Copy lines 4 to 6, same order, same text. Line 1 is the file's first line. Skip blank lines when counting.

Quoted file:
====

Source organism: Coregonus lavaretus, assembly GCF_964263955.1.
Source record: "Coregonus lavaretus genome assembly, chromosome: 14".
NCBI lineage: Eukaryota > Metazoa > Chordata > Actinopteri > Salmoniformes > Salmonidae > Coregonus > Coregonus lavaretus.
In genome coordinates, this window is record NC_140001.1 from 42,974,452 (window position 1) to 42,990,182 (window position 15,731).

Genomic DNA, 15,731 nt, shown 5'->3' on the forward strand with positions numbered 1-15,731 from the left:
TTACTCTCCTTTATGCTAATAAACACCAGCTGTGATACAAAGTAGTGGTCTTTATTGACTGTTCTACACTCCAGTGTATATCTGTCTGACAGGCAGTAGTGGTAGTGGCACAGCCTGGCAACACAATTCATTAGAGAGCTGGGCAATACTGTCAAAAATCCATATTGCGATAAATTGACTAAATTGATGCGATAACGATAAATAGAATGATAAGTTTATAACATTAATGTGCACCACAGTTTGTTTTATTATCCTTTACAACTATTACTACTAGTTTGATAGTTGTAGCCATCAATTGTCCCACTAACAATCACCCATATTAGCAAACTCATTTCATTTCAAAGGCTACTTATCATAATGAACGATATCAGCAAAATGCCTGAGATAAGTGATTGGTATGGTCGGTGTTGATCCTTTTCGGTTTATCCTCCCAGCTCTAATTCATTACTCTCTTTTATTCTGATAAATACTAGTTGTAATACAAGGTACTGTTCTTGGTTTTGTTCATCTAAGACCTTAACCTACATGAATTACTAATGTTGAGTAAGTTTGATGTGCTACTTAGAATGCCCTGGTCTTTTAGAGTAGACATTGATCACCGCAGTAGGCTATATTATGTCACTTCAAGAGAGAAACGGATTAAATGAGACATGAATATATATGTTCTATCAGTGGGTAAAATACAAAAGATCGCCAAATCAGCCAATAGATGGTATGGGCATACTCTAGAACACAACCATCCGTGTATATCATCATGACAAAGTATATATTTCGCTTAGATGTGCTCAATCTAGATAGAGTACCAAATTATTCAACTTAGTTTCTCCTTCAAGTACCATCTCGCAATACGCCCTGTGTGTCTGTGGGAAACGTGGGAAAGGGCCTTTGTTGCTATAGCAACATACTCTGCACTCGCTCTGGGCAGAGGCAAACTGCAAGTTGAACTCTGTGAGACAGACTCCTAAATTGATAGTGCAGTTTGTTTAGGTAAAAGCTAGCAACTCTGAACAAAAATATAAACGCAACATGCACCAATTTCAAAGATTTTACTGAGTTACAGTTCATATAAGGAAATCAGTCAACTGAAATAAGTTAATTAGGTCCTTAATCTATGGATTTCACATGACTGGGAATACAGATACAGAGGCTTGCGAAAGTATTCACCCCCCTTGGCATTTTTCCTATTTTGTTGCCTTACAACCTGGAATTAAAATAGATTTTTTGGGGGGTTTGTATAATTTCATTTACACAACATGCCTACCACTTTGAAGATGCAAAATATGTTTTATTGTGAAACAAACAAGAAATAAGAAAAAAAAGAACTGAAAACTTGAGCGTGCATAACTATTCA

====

In genome coordinates, this window is record NC_140001.1 from 42,974,452 (window position 1) to 42,990,182 (window position 15,731).

Genomic DNA, 15,731 nt, shown 5'->3' on the forward strand with positions numbered 1-15,731 from the left:
TTACTCTCCTTTATGCTAATAAACACCAGCTGTGATACAAAGTAGTGGTCTTTATTGACTGTTCTACACTCCAGTGTATATCTGTCTGACAGGCAGTAGTGGTAGTGGCACAGCCTGGCAACACAATTCATTAGAGAGCTGGGCAATACTGTCAAAAATCCATATTGCGATAAATTGACTAAATTGATGCGATAACGATAAATAGAATGATAAGTTTATAACATTAATGTGCACCACAGTTTGTTTTATTATCCTTTACAACTATTACTACTAGTTTGATAGTTGTAGCCATCAATTGTCCCACTAACAATCACCCATATTAGCAAACTCATTTCATTTCAAAGGCTACTTATCATAATGAACGATATCAGCAAAATGCCTGAGATAAGTGATTGGTATGGTCGGTGTTGATCCTTTTCGGTTTATCCTCCCAGCTCTAATTCATTACTCTCTTTTATTCTGATAAATACTAGTTGTAATACAAGGTACTGTTCTTGGTTTTGTTCATCTAAGACCTTAACCTACATGAATTACTAATGTTGAGTAAGTTTGATGTGCTACTTAGAATGCCCTGGTCTTTTAGAGTAGACATTGATCACCGCAGTAGGCTATATTATGTCACTTCAAGAGAGAAACGGATTAAATGAGACATGAATATATATGTTCTATCAGTGGGTAAAATACAAAAGATCGCCAAATCAGCCAATAGATGGTATGGGCATACTCTAGAACACAACCATCCGTGTATATCATCATGACAAAGTATATATTTCGCTTAGATGTGCTCAATCTAGATAGAGTACCAAATTATTCAACTTAGTTTCTCCTTCAAGTACCATCTCGCAATACGCCCTGTGTGTCTGTGGGAAACGTGGGAAAGGGCCTTTGTTGCTATAGCAACATACTCTGCACTCGCTCTGGGCAGAGGCAAACTGCAAGTTGAACTCTGTGAGACAGACTCCTAAATTGATAGTGCAGTTTGTTTAGGTAAAAGCTAGCAACTCTGAACAAAAATATAAACGCAACATGCACCAATTTCAAAGATTTTACTGAGTTACAGTTCATATAAGGAAATCAGTCAACTGAAATAAGTTAATTAGGTCCTTAATCTATGGATTTCACATGACTGGGAATACAGATACAGAGGCTTGCGAAAGTATTCACCCCCCTTGGCATTTTTCCTATTTTGTTGCCTTACAACCTGGAATTAAAATAGATTTTTTGGGGGGTTTGTATAATTTCATTTACACAACATGCCTACCACTTTGAAGATGCAAAATATGTTTTATTGTGAAACAAACAAGAAATAAGAAAAAAAAGAACTGAAAACTTGAGCGTGCATAACTATTCA